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The Poor Among Us

The numbers have finally started to come in, and it turns out that much of what we thought we knew about Jewish wealth and poverty is wrong. Several new demographic studies, reported on Page 1 by Nathaniel Popper, indicate that Jews are not the affluent subset within the American population that they are commonly thought to be. They are much more like their neighbors than anyone knew.

Now we know that Jews are, like other Americans, an economically diverse group numbering both rich and poor. We know that Jewish poverty is not a thing of the past, but an ongoing problem across the country. We know that the Jewish poor are not a New York curiosity, but an invisible presence in Jewish communities from coast to coast. Some of the highest rates of Jewish poverty are to be found in booming Sunbelt communities like Los Angeles.

It is true that Jews on average are slightly better off than Americans as a whole, but only slightly so — 15% of Jewish families live in what are defined as low-income households, compared with 20% of Americans overall. Some analysts suggest that the Jewish poverty numbers are inflated because they include young adults just starting out, whose low incomes are not an indication of need. But that would be equally true among non-Jews, if not more so, given Jews’ graying demography.

The new income studies — a national one released last month by United Jewish Communities and a soon-to-be-released Los Angeles study — document what anti-poverty activists have suspected for more than a decade but have been unable to confirm, because nobody was interested in finding out. While endless time and effort is poured each year into measuring and testing Jews’ political views, religious practices and spiritual health, almost no effort has been expended in recent generations — outside New York, that is — to examine Jews’ economic health. Those who oversee these spending decisions simply did not believe there was anything there to find. They assumed that everyone was like them and the people they saw around them.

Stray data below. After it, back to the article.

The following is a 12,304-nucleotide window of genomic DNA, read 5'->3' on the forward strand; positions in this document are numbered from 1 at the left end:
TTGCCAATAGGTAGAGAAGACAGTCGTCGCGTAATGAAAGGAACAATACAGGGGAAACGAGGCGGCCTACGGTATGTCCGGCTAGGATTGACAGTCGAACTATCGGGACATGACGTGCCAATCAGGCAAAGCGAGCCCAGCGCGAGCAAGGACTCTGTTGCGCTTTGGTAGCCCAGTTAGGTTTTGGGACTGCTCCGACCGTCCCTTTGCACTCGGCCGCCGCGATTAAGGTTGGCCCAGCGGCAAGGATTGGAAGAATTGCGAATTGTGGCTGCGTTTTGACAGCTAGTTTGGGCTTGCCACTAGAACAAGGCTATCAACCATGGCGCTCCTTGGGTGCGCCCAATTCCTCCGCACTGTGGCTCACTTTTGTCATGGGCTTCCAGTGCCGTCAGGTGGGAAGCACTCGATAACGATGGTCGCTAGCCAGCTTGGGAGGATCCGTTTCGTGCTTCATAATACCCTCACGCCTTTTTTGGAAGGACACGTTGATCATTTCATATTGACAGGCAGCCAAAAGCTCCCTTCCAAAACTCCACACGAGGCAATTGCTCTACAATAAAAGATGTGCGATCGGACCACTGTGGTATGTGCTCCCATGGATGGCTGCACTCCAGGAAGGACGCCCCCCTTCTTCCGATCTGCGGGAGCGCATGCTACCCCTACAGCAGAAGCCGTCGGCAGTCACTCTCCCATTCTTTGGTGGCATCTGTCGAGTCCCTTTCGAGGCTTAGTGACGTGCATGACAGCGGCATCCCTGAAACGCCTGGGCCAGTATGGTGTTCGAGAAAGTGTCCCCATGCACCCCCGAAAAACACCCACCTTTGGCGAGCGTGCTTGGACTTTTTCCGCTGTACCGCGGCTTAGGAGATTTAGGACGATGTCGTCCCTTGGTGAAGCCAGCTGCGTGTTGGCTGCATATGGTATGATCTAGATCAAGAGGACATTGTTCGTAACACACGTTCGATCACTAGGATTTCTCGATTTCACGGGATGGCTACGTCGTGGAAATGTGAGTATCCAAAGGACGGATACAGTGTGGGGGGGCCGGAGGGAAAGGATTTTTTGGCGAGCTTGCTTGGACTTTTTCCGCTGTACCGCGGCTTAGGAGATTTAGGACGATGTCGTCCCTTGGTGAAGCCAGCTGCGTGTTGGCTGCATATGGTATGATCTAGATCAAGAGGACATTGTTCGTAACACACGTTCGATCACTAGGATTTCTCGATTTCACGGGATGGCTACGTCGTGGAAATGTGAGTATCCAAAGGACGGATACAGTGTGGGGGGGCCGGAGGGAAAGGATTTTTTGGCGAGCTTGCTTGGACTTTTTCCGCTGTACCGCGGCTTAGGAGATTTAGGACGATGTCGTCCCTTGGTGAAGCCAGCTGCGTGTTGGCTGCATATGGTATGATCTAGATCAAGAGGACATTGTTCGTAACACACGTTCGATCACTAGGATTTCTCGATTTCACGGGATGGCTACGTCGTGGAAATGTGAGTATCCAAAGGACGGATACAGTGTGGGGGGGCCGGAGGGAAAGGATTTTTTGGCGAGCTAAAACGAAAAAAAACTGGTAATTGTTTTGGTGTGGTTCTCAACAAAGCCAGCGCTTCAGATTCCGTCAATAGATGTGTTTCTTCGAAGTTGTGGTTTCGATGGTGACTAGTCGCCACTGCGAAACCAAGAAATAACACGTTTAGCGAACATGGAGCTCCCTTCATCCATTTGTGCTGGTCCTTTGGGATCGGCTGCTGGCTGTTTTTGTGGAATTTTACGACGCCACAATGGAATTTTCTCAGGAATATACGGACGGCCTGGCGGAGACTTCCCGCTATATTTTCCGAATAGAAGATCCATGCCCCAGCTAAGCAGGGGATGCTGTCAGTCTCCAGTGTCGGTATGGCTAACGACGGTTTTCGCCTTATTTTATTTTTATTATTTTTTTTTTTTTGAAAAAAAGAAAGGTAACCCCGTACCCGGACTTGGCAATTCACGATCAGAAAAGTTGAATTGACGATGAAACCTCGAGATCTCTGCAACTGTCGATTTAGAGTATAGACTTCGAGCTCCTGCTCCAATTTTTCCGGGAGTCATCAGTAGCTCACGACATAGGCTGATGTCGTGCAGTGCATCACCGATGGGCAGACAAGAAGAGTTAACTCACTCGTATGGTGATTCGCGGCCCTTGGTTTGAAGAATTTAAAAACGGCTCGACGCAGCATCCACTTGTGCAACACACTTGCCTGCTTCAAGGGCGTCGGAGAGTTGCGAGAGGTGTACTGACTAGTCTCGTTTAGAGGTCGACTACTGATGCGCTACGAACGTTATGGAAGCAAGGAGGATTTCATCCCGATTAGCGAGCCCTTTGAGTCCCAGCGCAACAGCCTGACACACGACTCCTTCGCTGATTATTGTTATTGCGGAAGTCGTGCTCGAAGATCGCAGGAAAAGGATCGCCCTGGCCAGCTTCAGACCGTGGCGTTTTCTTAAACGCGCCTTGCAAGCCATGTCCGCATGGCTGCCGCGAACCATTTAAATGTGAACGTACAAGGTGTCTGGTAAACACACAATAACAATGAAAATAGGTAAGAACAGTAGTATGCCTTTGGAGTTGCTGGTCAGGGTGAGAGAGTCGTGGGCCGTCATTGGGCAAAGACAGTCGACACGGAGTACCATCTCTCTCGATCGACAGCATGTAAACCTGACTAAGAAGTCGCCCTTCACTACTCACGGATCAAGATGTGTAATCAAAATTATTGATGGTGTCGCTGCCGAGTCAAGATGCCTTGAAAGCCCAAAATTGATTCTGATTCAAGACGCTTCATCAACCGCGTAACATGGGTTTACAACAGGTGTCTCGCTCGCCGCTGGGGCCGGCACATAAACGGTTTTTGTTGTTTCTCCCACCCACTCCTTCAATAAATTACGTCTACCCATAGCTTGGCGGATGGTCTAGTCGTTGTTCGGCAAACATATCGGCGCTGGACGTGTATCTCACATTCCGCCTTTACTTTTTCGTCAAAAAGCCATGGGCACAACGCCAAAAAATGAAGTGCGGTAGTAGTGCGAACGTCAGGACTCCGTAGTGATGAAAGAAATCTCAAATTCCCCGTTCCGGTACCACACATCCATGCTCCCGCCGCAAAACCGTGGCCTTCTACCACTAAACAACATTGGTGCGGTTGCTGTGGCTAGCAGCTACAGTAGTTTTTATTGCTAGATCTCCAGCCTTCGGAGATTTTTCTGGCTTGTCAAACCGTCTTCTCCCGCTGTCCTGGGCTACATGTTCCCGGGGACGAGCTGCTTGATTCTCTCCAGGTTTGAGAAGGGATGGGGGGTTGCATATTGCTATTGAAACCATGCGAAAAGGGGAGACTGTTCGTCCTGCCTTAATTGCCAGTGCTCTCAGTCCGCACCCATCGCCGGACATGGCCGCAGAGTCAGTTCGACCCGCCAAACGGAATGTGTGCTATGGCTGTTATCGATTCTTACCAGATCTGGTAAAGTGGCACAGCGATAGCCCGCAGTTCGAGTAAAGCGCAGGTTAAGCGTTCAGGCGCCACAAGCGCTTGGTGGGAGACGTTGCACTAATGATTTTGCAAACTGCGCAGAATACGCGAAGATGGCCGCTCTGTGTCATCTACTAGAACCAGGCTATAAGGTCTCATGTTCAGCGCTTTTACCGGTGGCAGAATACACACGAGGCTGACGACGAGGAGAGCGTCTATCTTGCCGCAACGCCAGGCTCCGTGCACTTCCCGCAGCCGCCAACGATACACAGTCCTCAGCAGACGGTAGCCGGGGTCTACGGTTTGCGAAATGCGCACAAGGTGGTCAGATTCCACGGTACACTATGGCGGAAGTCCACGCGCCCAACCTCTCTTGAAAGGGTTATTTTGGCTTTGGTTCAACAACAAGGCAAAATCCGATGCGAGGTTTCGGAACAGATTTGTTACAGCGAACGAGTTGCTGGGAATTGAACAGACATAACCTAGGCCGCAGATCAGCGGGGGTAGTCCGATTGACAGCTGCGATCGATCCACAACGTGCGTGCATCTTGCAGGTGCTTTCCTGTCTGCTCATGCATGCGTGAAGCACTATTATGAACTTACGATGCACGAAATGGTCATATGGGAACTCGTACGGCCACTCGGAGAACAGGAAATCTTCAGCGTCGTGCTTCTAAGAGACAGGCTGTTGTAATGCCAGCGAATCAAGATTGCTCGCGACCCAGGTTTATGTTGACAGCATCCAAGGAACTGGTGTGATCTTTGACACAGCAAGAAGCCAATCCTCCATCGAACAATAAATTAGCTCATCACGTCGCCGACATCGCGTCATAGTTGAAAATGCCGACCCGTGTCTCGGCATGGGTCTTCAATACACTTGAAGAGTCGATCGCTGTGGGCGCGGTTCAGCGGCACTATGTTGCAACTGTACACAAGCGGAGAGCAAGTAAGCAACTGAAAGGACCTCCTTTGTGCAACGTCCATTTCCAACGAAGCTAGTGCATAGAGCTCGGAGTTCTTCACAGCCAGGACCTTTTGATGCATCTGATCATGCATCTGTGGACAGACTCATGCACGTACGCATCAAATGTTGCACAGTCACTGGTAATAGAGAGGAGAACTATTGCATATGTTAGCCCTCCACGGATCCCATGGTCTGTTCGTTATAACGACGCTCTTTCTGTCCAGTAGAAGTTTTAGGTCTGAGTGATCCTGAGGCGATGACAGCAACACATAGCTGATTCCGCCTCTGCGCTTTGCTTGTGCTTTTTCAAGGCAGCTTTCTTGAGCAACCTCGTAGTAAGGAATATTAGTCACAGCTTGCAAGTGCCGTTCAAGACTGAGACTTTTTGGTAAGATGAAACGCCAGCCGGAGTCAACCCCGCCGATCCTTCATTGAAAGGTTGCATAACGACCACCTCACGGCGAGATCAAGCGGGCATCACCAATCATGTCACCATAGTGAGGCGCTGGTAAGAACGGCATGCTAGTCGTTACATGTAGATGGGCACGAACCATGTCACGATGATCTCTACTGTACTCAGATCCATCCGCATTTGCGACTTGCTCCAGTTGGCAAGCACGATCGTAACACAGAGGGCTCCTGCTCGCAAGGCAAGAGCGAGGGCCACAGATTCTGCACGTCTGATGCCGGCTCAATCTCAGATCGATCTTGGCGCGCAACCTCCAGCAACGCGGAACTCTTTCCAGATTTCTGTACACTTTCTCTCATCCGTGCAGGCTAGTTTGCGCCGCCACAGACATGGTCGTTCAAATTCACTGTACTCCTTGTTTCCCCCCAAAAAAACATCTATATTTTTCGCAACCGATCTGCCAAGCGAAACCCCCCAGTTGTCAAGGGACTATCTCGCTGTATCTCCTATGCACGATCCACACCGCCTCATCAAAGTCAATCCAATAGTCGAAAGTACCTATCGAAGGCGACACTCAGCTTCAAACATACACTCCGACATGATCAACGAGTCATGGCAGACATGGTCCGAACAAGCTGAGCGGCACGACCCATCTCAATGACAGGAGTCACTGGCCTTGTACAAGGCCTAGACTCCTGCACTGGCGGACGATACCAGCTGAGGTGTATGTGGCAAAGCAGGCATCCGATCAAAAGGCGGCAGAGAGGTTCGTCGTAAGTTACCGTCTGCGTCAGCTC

The invisibility of the Jewish poor is the result of a vicious cycle. They tend not to show up in places where Jewish communal leaders will see them, because they cannot afford the entry fees. The resulting, upwardly skewed income profile of the activist Jewish community seems to confirm what communal leaders think they know, and so they structure the community’s programs and institutions around the presumed affluence of their constituency, driving the poor even further away. In the last decade the trend has reached absurd proportions, with the proliferation of multimillion-dollar programs, funded by charity dollars, to assist the affluent in deepening their Jewish knowledge and involvement while the poor are left to fend for themselves.

Fragmentary statistics from studies in the early 1990s suggest the outcome. By nearly every standard measure of Jewish identity, from synagogue membership to day school enrollment to interfaith marriage patterns, Jewish involvement and affiliation increase as income increases. The poor are shut out.

Now that the truth is apparent, it’s time to start gathering real information. We suspect that the troubling income figures found in Los Angeles would show up in other fast-growing communities like Las Vegas and Tucson, if somebody bothered to check. It’s likely that Jewish community centers, day schools and synagogues could reach far greater numbers if they restructured their finances to eliminate the stigma of income discrimination in the admissions office. It might help if the volunteer boards that govern Jewish institutions changed their recruitment criteria to create representative decision-making bodies whose members understood how their constituents actually live.

Finally, the new numbers should spark a serious re-examination of Jewish attitudes toward poverty as a social and moral question. Most discussions of the issue pit the general needs of the broader society, including poverty, against the specific needs of the Jewish community, beginning with security. Framing it that way makes it a debate between altruism and self-interest. Not surprisingly, self-interest usually wins out, as it must in times of crisis. But the facts show that economic security is a matter of pressing Jewish need no less than homeland security or Middle Eastern terrorism. How to achieve it should be a matter of top priority wherever communal leaders gather.

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